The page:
" The meaning of life is to find your gift. The purpose of life is to give it away." Pablo Picasso
It was only months ago that my mentor suggested that I start writing a monthly blog and I was immediately thrown into a state of anxiety and fear at her suggestion. I chuckle to myself now, as I stand (sit actually) here taking on this huge question that theologians and philosophers alike have tried to unravel, understand and explain over the centuries. I have read many theories, explanations and opinions on the subject and always felt that I liked mine better. Maybe it is because we all have our own theories and they suit us best and our time that we have, here on this earthly plane. Maybe my theory and explanation will change at the end of my Journey when I am preparing for my own transition. While time has absolutely no relevance on the other side, here on this earthly plane, it is an opportunity to acquire both experience and knowledge. Time will tell.
I don’t think that I would ever have come to this explanation had I not lost two partners, volunteered in Hospice and worked in a Hospice, sitting with the dying. I write this blog this month as I prepare to return home to Long Island to see my Mom for her birthday. (early 90’s, we had a disagreement on the exact number) I have not been home to see her in 7 years, since my Dad’s funeral. This is the longest amount of time that I have not been home to see her since I left home in my early twenties. The reality is she does not have many birthdays left and that is something that I work on accepting as truth daily. She has both colon and stomach cancer, and has been through rounds of both chemo and radiation. The cancer went into remission and came back several times over the last ten years. She decided that she did not want to go through anymore and is waiting her time out. I thought that before I wrote this blog, I would call and ask her if she had any insight into this question. We have talked about Death before and her impending Journey and she seemed to be comfortable enough with the subject. I put the question to her with no expectation, and told her that I would be writing a blog about what I thought the meaning of life was. I think in some way that I wanted to satisfy my curiosity and see where she was in her process of transitioning to a higher consciousness, also known as death. She will be leaving an environment that she has resided in for over 90 years. Her explanation was a simple one. She stated clearly that she has always lived her life one day at a time with no regards for or thoughts on the future. She doesn’t believe in reincarnation and that this is it. When it is done, it is done. No more and no less. That explanation seemed like it fit the woman who bore me, who I am a part of literally and have known for almost 60 years. She seemed a bit defensive that somehow it was not more “earth shattering” (her words). I assured her that it was as good as anyone else’s theory and up until now there is no solid proof on what the meaning of life is and there is no right or wrong answer. She seemed more at ease. I suspect that comes from being a homemaker and raising five children as opposed to a full time "working woman. " To me, in retrospect, I think that is one of the hardest jobs that a person could take on. I cannot even imagine doing that task AND working a job, yet it happens all around me. Of course, she then asked what do you think? So I went on to lay out what I believe the reason for our existence is and what I believe the meaning of life to be.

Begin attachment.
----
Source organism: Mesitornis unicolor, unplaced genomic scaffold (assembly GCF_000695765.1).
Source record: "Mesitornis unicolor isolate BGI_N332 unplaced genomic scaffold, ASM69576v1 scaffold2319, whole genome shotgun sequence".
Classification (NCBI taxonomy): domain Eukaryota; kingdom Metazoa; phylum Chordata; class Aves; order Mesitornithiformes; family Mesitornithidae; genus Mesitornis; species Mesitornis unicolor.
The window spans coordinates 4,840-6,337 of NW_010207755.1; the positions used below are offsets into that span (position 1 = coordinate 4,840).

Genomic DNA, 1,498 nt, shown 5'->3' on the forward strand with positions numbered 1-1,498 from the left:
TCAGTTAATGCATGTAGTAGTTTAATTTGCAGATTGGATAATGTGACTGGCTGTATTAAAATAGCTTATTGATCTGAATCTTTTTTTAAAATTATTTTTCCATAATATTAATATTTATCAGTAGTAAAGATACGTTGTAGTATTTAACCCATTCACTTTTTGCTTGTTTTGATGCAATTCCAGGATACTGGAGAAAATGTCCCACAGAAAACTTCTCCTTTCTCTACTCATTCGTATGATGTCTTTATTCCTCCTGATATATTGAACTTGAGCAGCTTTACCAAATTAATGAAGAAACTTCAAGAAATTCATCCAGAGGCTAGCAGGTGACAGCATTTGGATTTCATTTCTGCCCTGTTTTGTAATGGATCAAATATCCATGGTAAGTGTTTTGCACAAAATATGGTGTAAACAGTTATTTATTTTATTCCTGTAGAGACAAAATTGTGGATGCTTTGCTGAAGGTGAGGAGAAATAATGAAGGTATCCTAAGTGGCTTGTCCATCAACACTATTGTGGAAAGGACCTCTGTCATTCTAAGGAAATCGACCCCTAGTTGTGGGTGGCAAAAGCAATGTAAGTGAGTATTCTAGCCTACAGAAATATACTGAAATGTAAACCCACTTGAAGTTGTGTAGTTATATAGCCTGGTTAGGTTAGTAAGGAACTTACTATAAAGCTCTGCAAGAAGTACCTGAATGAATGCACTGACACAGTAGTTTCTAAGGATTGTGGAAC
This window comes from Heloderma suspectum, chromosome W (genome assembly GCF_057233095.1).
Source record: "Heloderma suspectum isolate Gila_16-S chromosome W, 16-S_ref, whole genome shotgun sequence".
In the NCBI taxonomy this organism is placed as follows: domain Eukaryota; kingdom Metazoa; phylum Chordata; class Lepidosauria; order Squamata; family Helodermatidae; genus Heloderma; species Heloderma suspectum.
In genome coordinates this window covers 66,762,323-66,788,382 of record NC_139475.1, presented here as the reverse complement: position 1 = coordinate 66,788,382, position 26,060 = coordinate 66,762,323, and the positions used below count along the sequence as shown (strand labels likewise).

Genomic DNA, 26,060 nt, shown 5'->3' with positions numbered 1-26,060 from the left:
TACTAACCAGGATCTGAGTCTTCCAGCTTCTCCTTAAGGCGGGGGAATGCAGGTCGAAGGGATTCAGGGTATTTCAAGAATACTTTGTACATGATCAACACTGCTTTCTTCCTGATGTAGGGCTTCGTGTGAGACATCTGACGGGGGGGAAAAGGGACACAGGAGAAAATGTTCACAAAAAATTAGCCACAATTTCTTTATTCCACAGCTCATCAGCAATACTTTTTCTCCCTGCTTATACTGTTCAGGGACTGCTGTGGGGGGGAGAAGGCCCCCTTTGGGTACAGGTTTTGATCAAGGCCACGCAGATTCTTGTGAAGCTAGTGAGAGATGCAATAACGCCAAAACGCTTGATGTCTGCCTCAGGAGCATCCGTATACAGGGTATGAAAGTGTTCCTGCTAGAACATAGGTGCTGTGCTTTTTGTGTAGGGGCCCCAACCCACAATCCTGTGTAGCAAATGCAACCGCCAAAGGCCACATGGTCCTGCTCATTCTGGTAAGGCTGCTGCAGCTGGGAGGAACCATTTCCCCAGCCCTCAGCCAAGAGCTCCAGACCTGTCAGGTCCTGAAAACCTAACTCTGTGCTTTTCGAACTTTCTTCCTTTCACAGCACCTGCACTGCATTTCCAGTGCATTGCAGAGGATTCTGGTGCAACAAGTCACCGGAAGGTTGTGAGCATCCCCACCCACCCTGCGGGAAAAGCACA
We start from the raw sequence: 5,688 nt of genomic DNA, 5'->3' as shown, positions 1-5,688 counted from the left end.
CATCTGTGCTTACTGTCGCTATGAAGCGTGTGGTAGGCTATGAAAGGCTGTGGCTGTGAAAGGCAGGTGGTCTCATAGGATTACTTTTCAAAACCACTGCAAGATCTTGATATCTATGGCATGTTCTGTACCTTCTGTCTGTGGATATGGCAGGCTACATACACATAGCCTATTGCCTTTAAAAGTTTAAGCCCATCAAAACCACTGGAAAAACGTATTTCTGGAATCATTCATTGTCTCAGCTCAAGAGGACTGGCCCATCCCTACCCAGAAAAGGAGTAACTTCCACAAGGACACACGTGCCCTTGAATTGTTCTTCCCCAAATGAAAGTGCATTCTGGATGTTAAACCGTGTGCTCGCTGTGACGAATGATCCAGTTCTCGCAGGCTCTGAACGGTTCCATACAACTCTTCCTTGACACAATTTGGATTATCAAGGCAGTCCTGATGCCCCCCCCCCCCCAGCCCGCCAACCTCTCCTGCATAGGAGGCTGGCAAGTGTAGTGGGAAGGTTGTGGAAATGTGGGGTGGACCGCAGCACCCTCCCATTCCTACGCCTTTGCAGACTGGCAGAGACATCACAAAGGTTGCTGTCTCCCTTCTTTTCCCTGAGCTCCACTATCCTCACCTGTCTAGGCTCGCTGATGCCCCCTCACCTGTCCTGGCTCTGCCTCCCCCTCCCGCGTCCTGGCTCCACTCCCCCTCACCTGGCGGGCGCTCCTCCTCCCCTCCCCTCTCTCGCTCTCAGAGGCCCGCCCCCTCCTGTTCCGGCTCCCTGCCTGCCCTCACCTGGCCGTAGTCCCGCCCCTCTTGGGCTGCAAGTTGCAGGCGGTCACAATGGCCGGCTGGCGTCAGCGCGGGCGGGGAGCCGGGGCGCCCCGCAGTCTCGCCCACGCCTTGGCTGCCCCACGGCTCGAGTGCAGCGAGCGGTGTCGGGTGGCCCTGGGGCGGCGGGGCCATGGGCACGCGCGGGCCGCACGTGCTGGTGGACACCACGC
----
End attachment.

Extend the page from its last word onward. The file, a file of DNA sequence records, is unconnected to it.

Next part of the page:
When I worked in Hospice and had the privilege to sit in weekly meetings with Drs., Clinicians, Social Workers, Chaplains and others to discuss where patients were in the process of dying or being removed from hospice, two diagnoses fascinated me, “existential pain”, meaning that they were struggling with looking at their lives honestly and more often than not, being dissatisfied or unfulfilled, disappointed etc. etc. The other diagnosis was “terminal restlessness.” This was when patients were trying to climb out of their bed ( in spite of their condition- including broken bones etc.) in pursuit of someone or somewhere else. The solution to both of these, was anti psychotics. Since there was no way of measuring these symptoms, or solving them because they were usually in a state of dementia, they were just sedated. (think "Silence is Golden.") Whatever you do not resolve in your lifetime, will come up at the end of life and you WILL have to deal with it before you leave this earthly plane. Hint, hint to my readers and don’t say I didn’t tell you so.
Here is what I believe the meaning of life is. We are all here to learn lessons and they vary from one person to another. I do believe in reincarnation and that we come back over and over again until those lessons are learned. The main things that we all need to work on and accomplish are: unconditional love, forgiveness, acceptance and service to others. These are not simple tasks and they do take a lifetime to learn.
Unconditional Love- for ourselves as well as others. To love openly and accepting of all flaws and imperfections. We are all imperfect, yet we live in a time where imperfections are called out and judged by people as if they have none at all. To love ourselves, as we do others can be very challenging. This means wrestling with our “shadow self” or dark side and turning that grip, into an embrace. Treating and understanding ourselves the way we treat our friends, has taken me a while to get that down. We are our own worst enemies. Learning to be loving and kind to ourselves is quite an important task. Learning to love the people in our lives, strangers and humanity is a huge goal and one we work on our whole lives. This is especially poignant in a time when the world seems absolutely insane and out of control.